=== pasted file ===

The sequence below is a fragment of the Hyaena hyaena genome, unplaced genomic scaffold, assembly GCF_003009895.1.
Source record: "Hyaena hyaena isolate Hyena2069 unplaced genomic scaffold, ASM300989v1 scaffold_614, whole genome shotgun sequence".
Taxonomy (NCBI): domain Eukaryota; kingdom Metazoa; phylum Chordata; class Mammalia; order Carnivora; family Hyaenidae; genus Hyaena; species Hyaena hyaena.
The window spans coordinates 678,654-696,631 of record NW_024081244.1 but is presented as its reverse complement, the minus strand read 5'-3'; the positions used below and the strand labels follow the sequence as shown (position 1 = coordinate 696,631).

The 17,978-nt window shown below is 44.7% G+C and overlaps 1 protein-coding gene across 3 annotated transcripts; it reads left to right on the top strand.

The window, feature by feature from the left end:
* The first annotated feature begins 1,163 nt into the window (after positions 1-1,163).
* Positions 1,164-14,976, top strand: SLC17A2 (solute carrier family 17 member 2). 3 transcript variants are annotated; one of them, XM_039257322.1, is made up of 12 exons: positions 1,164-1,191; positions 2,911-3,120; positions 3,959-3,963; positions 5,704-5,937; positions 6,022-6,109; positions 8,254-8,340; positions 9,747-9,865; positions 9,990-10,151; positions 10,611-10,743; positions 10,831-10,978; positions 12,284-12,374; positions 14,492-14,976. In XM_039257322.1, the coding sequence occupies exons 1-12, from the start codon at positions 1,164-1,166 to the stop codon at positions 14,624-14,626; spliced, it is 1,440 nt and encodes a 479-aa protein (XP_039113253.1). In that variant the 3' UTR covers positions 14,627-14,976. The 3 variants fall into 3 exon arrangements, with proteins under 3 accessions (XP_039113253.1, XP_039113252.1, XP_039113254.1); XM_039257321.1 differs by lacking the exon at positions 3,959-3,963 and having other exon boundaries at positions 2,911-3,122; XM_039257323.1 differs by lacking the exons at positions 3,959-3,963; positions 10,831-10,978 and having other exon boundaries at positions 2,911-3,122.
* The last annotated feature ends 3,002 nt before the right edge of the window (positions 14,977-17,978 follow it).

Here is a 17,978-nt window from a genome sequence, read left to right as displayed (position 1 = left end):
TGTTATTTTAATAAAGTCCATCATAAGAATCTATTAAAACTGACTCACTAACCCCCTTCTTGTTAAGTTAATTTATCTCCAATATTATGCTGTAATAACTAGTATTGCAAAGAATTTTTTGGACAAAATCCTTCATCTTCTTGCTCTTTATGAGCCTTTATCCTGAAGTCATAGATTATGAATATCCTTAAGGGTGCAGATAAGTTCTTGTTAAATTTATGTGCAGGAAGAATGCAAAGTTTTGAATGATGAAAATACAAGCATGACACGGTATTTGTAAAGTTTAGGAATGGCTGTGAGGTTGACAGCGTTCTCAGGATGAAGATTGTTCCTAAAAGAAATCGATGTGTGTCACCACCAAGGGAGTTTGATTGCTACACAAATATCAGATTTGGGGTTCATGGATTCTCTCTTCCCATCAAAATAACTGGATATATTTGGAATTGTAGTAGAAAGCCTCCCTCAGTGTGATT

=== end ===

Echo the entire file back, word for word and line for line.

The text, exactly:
The sequence below is a fragment of the Hyaena hyaena genome, unplaced genomic scaffold, assembly GCF_003009895.1.
Source record: "Hyaena hyaena isolate Hyena2069 unplaced genomic scaffold, ASM300989v1 scaffold_614, whole genome shotgun sequence".
Taxonomy (NCBI): domain Eukaryota; kingdom Metazoa; phylum Chordata; class Mammalia; order Carnivora; family Hyaenidae; genus Hyaena; species Hyaena hyaena.
The window spans coordinates 678,654-696,631 of record NW_024081244.1 but is presented as its reverse complement, the minus strand read 5'-3'; the positions used below and the strand labels follow the sequence as shown (position 1 = coordinate 696,631).

The 17,978-nt window shown below is 44.7% G+C and overlaps 1 protein-coding gene across 3 annotated transcripts; it reads left to right on the top strand.

The window, feature by feature from the left end:
* The first annotated feature begins 1,163 nt into the window (after positions 1-1,163).
* Positions 1,164-14,976, top strand: SLC17A2 (solute carrier family 17 member 2). 3 transcript variants are annotated; one of them, XM_039257322.1, is made up of 12 exons: positions 1,164-1,191; positions 2,911-3,120; positions 3,959-3,963; positions 5,704-5,937; positions 6,022-6,109; positions 8,254-8,340; positions 9,747-9,865; positions 9,990-10,151; positions 10,611-10,743; positions 10,831-10,978; positions 12,284-12,374; positions 14,492-14,976. In XM_039257322.1, the coding sequence occupies exons 1-12, from the start codon at positions 1,164-1,166 to the stop codon at positions 14,624-14,626; spliced, it is 1,440 nt and encodes a 479-aa protein (XP_039113253.1). In that variant the 3' UTR covers positions 14,627-14,976. The 3 variants fall into 3 exon arrangements, with proteins under 3 accessions (XP_039113253.1, XP_039113252.1, XP_039113254.1); XM_039257321.1 differs by lacking the exon at positions 3,959-3,963 and having other exon boundaries at positions 2,911-3,122; XM_039257323.1 differs by lacking the exons at positions 3,959-3,963; positions 10,831-10,978 and having other exon boundaries at positions 2,911-3,122.
* The last annotated feature ends 3,002 nt before the right edge of the window (positions 14,977-17,978 follow it).

Here is a 17,978-nt window from a genome sequence, read left to right as displayed (position 1 = left end):
TGTTATTTTAATAAAGTCCATCATAAGAATCTATTAAAACTGACTCACTAACCCCCTTCTTGTTAAGTTAATTTATCTCCAATATTATGCTGTAATAACTAGTATTGCAAAGAATTTTTTGGACAAAATCCTTCATCTTCTTGCTCTTTATGAGCCTTTATCCTGAAGTCATAGATTATGAATATCCTTAAGGGTGCAGATAAGTTCTTGTTAAATTTATGTGCAGGAAGAATGCAAAGTTTTGAATGATGAAAATACAAGCATGACACGGTATTTGTAAAGTTTAGGAATGGCTGTGAGGTTGACAGCGTTCTCAGGATGAAGATTGTTCCTAAAAGAAATCGATGTGTGTCACCACCAAGGGAGTTTGATTGCTACACAAATATCAGATTTGGGGTTCATGGATTCTCTCTTCCCATCAAAATAACTGGATATATTTGGAATTGTAGTAGAAAGCCTCCCTCAGTGTGATT